Myanmar finally gets 10 helicopters for cyclone relief: WFP

June 11th, 2008 - 11:06 pm ICT by IANS  

DPA
Bangkok, June 11 (DPA) Ten UN helicopters needed to deliver food and other emergency supplies to remote areas in Myanmar’s cyclone-devastated Irrawaddy delta were finally delivered Wednesday, a World Food Programme (WFP) official confirmed. “As of today there are 10 WFP helicopters in Myanmar,” said WFP spokesman Paul Risley. “These 10 helicopters will greatly add to our ability to directly target specific villages and communities that we know have not yet received aid up till now.”

UN Secretary General Ban Ki-moon won approval for WFP to fly in 10 helicopters to military-ruled Myanmar last month.

Five weeks after Cyclone Nargis smashed in Myanmar’s central coast May 2-3, no comprehensive assessment of the damage wrought by the catastrophe has yet been made.

A joint team of 250 people from the UN, the Association of South-East Asian Nations (Asean) and the Myanmar government began assessing the damage Wednesday and expects to present its findings at a June 25 Asean Task Force meeting.

The exact numbers on Myanmar’s misery remain a mystery.

The official figure of almost 134,000 dead and missing was first released by the government in mid-May, and has not been updated for weeks.

The UN estimates that 2.4 million people were affected by the cyclone, and only 1.3 million of those have been provided for over the past five weeks.

That would leave an estimated one million people who have received nothing since the storm hit, but the figure cannot be confirmed.

The UN agencies working in Myanmar have never been informed about the extent of the government’s aid work with its own people.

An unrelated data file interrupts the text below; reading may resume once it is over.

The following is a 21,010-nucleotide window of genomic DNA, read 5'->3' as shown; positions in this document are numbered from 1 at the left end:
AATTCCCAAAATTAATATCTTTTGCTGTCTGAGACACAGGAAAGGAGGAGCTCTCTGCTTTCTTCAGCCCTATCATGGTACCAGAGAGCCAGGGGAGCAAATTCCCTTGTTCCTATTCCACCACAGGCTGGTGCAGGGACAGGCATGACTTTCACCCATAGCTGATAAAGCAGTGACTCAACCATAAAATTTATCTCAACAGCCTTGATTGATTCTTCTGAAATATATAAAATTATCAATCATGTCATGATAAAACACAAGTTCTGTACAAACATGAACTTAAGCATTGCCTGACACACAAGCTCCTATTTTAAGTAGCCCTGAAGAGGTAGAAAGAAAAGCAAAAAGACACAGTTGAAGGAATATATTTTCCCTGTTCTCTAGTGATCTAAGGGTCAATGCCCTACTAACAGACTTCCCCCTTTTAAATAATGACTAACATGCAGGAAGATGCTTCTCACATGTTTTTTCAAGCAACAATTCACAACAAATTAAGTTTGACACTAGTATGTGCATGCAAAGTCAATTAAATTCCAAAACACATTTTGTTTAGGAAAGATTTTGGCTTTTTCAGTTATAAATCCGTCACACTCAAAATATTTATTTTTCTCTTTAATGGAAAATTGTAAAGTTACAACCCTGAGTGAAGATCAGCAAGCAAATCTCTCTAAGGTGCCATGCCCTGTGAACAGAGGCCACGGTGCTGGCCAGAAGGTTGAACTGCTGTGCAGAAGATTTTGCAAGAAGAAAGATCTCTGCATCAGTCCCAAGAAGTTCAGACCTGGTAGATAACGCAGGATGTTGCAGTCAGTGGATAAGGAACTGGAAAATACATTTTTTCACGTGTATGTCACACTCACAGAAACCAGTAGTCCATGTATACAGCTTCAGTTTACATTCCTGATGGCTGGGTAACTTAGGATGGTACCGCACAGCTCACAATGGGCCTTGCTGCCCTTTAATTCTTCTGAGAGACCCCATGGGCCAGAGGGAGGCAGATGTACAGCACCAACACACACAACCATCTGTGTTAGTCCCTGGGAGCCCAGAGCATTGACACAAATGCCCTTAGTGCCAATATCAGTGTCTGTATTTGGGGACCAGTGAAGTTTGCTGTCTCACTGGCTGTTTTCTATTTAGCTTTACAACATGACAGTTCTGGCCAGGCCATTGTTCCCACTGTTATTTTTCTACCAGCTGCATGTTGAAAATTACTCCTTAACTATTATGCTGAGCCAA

A meeting is planned Friday between government agencies and the Red Cross Red Crescent, the first since the crisis began.

Even the number of international workers who have been allowed into the country remains a mystery.

On Wednesday, The New Light of Myanmar, a government mouthpiece, claimed that the regime had issued visas to 911 foreign aid workers over the past five weeks, seemingly debunking criticisms that the junta had blocked international aid access to the country.

The UN could not confirm the 911 figure.

“While some improvement on access has been noted, with about 180 visas now issued for UN staff alone, clearly international staff do require much more sustained access to the delta area, particularly for technical staff,” said Amanda Pitt, spokesperson for the UN Office for the Coordination of Humanitarian Affairs.

“Some 90 international staff have accessed the affected areas.” she told a press conference in Bangkok.

Lack of adequate information on the extent of damage caused by Cyclone Nargis, the worst natural disaster in Myanmar’s recent history, has reportedly hampered donors’ willingness to pledge relief funds to the country, whose ruling junta is a pariah regime among Western democracies.

“Funding for the flash appeal currently stands at just 40 percent,” said Pitt. Another UN flash appeal is expected to be made later this month after the June 25 assessment reports.
DPA

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